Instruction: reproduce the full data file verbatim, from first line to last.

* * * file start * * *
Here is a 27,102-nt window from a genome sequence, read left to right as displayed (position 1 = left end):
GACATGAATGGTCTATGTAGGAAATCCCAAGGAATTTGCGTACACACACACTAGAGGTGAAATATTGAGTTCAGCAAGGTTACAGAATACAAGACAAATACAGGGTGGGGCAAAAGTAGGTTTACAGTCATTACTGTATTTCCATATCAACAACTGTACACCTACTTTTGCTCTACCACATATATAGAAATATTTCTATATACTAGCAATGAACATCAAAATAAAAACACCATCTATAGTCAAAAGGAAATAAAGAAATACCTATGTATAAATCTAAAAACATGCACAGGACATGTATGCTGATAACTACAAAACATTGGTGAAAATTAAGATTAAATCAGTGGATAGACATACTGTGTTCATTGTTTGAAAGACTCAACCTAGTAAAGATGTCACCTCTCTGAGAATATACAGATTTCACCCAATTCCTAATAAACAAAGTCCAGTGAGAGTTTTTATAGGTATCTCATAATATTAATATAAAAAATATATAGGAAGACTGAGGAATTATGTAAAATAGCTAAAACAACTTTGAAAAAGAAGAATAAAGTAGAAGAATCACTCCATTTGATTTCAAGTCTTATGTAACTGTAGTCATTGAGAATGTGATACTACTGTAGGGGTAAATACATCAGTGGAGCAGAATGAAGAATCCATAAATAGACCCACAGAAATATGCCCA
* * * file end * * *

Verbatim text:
Here is a 27,102-nt window from a genome sequence, read left to right as displayed (position 1 = left end):
GACATGAATGGTCTATGTAGGAAATCCCAAGGAATTTGCGTACACACACACTAGAGGTGAAATATTGAGTTCAGCAAGGTTACAGAATACAAGACAAATACAGGGTGGGGCAAAAGTAGGTTTACAGTCATTACTGTATTTCCATATCAACAACTGTACACCTACTTTTGCTCTACCACATATATAGAAATATTTCTATATACTAGCAATGAACATCAAAATAAAAACACCATCTATAGTCAAAAGGAAATAAAGAAATACCTATGTATAAATCTAAAAACATGCACAGGACATGTATGCTGATAACTACAAAACATTGGTGAAAATTAAGATTAAATCAGTGGATAGACATACTGTGTTCATTGTTTGAAAGACTCAACCTAGTAAAGATGTCACCTCTCTGAGAATATACAGATTTCACCCAATTCCTAATAAACAAAGTCCAGTGAGAGTTTTTATAGGTATCTCATAATATTAATATAAAAAATATATAGGAAGACTGAGGAATTATGTAAAATAGCTAAAACAACTTTGAAAAAGAAGAATAAAGTAGAAGAATCACTCCATTTGATTTCAAGTCTTATGTAACTGTAGTCATTGAGAATGTGATACTACTGTAGGGGTAAATACATCAGTGGAGCAGAATGAAGAATCCATAAATAGACCCACAGAAATATGCCCA